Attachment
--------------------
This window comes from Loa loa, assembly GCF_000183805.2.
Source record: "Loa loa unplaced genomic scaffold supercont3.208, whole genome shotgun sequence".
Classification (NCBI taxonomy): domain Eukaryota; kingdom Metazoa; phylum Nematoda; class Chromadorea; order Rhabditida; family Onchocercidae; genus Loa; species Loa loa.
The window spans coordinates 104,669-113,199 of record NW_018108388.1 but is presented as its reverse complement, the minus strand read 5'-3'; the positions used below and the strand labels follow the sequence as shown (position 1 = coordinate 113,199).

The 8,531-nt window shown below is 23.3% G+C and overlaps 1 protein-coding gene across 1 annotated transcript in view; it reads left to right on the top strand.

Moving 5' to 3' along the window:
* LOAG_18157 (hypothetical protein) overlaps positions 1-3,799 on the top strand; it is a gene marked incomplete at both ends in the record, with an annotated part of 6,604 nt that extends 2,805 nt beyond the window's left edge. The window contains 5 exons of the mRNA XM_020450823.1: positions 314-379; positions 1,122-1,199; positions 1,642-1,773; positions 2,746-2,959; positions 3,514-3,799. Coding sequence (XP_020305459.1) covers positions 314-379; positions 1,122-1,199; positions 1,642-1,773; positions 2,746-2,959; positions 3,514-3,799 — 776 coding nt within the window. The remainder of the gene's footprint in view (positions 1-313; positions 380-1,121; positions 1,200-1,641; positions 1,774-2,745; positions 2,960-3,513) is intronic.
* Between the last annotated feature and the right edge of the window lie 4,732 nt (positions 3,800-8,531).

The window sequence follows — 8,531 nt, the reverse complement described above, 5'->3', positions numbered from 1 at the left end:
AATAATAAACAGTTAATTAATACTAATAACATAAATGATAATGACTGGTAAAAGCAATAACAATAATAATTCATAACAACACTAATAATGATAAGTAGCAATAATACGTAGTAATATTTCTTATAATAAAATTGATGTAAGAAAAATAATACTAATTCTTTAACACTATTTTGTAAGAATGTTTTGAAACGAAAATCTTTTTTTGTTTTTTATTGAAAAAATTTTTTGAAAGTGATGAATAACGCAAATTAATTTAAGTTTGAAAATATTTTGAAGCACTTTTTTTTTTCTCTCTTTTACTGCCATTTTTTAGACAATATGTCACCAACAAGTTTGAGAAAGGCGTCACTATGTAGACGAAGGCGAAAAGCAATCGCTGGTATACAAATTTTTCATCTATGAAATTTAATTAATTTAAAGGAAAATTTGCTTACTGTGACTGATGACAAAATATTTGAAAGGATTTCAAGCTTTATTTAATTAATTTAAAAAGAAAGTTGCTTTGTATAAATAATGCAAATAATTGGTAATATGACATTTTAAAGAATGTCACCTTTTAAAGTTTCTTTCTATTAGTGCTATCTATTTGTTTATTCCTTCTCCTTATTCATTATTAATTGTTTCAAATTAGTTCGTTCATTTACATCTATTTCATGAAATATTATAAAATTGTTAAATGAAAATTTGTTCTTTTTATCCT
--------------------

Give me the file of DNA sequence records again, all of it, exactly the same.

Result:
This window comes from Loa loa, assembly GCF_000183805.2.
Source record: "Loa loa unplaced genomic scaffold supercont3.208, whole genome shotgun sequence".
Classification (NCBI taxonomy): domain Eukaryota; kingdom Metazoa; phylum Nematoda; class Chromadorea; order Rhabditida; family Onchocercidae; genus Loa; species Loa loa.
The window spans coordinates 104,669-113,199 of record NW_018108388.1 but is presented as its reverse complement, the minus strand read 5'-3'; the positions used below and the strand labels follow the sequence as shown (position 1 = coordinate 113,199).

The 8,531-nt window shown below is 23.3% G+C and overlaps 1 protein-coding gene across 1 annotated transcript in view; it reads left to right on the top strand.

Moving 5' to 3' along the window:
* LOAG_18157 (hypothetical protein) overlaps positions 1-3,799 on the top strand; it is a gene marked incomplete at both ends in the record, with an annotated part of 6,604 nt that extends 2,805 nt beyond the window's left edge. The window contains 5 exons of the mRNA XM_020450823.1: positions 314-379; positions 1,122-1,199; positions 1,642-1,773; positions 2,746-2,959; positions 3,514-3,799. Coding sequence (XP_020305459.1) covers positions 314-379; positions 1,122-1,199; positions 1,642-1,773; positions 2,746-2,959; positions 3,514-3,799 — 776 coding nt within the window. The remainder of the gene's footprint in view (positions 1-313; positions 380-1,121; positions 1,200-1,641; positions 1,774-2,745; positions 2,960-3,513) is intronic.
* Between the last annotated feature and the right edge of the window lie 4,732 nt (positions 3,800-8,531).

The window sequence follows — 8,531 nt, the reverse complement described above, 5'->3', positions numbered from 1 at the left end:
AATAATAAACAGTTAATTAATACTAATAACATAAATGATAATGACTGGTAAAAGCAATAACAATAATAATTCATAACAACACTAATAATGATAAGTAGCAATAATACGTAGTAATATTTCTTATAATAAAATTGATGTAAGAAAAATAATACTAATTCTTTAACACTATTTTGTAAGAATGTTTTGAAACGAAAATCTTTTTTTGTTTTTTATTGAAAAAATTTTTTGAAAGTGATGAATAACGCAAATTAATTTAAGTTTGAAAATATTTTGAAGCACTTTTTTTTTTCTCTCTTTTACTGCCATTTTTTAGACAATATGTCACCAACAAGTTTGAGAAAGGCGTCACTATGTAGACGAAGGCGAAAAGCAATCGCTGGTATACAAATTTTTCATCTATGAAATTTAATTAATTTAAAGGAAAATTTGCTTACTGTGACTGATGACAAAATATTTGAAAGGATTTCAAGCTTTATTTAATTAATTTAAAAAGAAAGTTGCTTTGTATAAATAATGCAAATAATTGGTAATATGACATTTTAAAGAATGTCACCTTTTAAAGTTTCTTTCTATTAGTGCTATCTATTTGTTTATTCCTTCTCCTTATTCATTATTAATTGTTTCAAATTAGTTCGTTCATTTACATCTATTTCATGAAATATTATAAAATTGTTAAATGAAAATTTGTTCTTTTTATCCT